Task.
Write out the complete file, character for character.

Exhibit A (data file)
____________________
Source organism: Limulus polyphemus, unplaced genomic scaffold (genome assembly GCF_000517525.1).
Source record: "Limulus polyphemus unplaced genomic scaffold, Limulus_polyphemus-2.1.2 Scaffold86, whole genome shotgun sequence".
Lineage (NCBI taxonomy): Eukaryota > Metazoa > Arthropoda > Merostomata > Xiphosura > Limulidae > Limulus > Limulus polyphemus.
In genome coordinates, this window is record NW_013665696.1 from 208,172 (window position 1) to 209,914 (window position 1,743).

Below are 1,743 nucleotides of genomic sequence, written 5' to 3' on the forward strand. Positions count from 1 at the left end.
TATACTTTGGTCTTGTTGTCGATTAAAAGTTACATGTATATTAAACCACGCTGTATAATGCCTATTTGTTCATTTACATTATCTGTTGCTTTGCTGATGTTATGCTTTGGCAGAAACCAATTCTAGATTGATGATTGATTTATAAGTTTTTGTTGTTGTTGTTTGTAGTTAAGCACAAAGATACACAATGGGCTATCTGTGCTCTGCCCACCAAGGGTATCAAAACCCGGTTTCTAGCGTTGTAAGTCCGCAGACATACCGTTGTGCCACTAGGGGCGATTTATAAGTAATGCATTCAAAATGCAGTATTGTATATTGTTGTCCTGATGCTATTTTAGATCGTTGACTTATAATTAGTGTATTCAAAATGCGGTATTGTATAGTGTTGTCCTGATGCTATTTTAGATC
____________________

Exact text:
Source organism: Limulus polyphemus, unplaced genomic scaffold (genome assembly GCF_000517525.1).
Source record: "Limulus polyphemus unplaced genomic scaffold, Limulus_polyphemus-2.1.2 Scaffold86, whole genome shotgun sequence".
Lineage (NCBI taxonomy): Eukaryota > Metazoa > Arthropoda > Merostomata > Xiphosura > Limulidae > Limulus > Limulus polyphemus.
In genome coordinates, this window is record NW_013665696.1 from 208,172 (window position 1) to 209,914 (window position 1,743).

Below are 1,743 nucleotides of genomic sequence, written 5' to 3' on the forward strand. Positions count from 1 at the left end.
TATACTTTGGTCTTGTTGTCGATTAAAAGTTACATGTATATTAAACCACGCTGTATAATGCCTATTTGTTCATTTACATTATCTGTTGCTTTGCTGATGTTATGCTTTGGCAGAAACCAATTCTAGATTGATGATTGATTTATAAGTTTTTGTTGTTGTTGTTTGTAGTTAAGCACAAAGATACACAATGGGCTATCTGTGCTCTGCCCACCAAGGGTATCAAAACCCGGTTTCTAGCGTTGTAAGTCCGCAGACATACCGTTGTGCCACTAGGGGCGATTTATAAGTAATGCATTCAAAATGCAGTATTGTATATTGTTGTCCTGATGCTATTTTAGATCGTTGACTTATAATTAGTGTATTCAAAATGCGGTATTGTATAGTGTTGTCCTGATGCTATTTTAGATC